Warning: This prop requires 120V AC line voltage. Line voltage can kill! Please be careful and make sure you know what you are doing and that everything is hooked up properly.

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Garage Door Screen

In past years I have located all of the sound equipment inside the garage and left the door up just a bit. I'd cover the speakers with some draped fabric but I was never happy with how it looked. This year I built a simple frame with streched thin black fabric stapled to it. The frame was sized to fit in the garage door opening and the door will come down and rest on top of it. This way it will look more finished but hide the sound & lighting equipment behind it out of sight but still aloow the sound to pass through. A simple thing but I think it will go a long way to making the haunt look more polished.

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Fog Chiller

Below are pictures of my fog chiller made out of a, I believe, 48 Qt. Rubbermaid bid. I based it on the Got Fog? design and it worked OK last year. Below are some pics from 2006. I'll be altering it this year based on modifications posted to a Haunt Forum thread. I'll post photos as I go.

I have to say that although I like the idea of slow, thick, ground-hugging fog I think the problem is that here in Canada it's just to hard to chill the fog sufficiently below the ambient air temperature. It's normally pretty chilly by the end of October so it's harder for a fog chiller to realistically work. I also really like walking into a wall of pea-soup fog so if the chiller works, great but if not it's not a big deal.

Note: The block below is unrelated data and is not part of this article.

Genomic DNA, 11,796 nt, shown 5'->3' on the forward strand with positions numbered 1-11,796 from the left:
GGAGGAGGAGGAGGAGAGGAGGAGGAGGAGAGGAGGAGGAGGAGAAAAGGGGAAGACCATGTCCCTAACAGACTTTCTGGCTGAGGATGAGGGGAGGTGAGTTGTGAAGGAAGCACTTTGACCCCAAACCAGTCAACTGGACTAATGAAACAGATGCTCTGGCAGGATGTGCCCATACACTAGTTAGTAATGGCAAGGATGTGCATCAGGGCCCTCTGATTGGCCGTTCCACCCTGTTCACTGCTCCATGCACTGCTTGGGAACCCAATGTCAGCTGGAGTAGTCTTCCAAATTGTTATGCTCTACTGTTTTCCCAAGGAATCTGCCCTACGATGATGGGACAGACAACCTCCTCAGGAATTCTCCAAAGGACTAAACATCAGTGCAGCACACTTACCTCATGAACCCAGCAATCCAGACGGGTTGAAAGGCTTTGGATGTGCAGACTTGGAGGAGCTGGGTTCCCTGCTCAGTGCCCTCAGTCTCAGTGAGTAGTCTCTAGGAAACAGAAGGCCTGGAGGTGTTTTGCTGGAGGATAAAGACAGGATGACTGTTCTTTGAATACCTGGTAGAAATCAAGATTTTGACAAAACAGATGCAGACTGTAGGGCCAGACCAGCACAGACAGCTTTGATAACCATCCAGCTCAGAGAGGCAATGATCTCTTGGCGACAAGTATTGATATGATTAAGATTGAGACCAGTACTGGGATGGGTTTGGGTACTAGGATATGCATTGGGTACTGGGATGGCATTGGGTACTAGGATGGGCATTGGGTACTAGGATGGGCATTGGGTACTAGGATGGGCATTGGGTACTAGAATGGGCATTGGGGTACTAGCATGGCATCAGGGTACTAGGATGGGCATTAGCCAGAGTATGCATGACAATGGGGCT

UPDATE! I have to say that I was never very happy with the fog chiller in that it took a huge amount of ice to fill it (over $30 worth at least) and the ground fog produced was shall we say, lacking. So I've retired it. I removed the pipes and mesh and now use the bin to store my floodlights. I won a Mini Vortex Fog Chiller in a contest a few years back and have been VERY happy with the results. It takes only one bag of ice which lasts almost all night and the fog produced just oozes out and hugs the ground. Very cool. The first year I just draped some black fabric over it but have since made a more elaborate angel monument to cover it and keep it out of sight.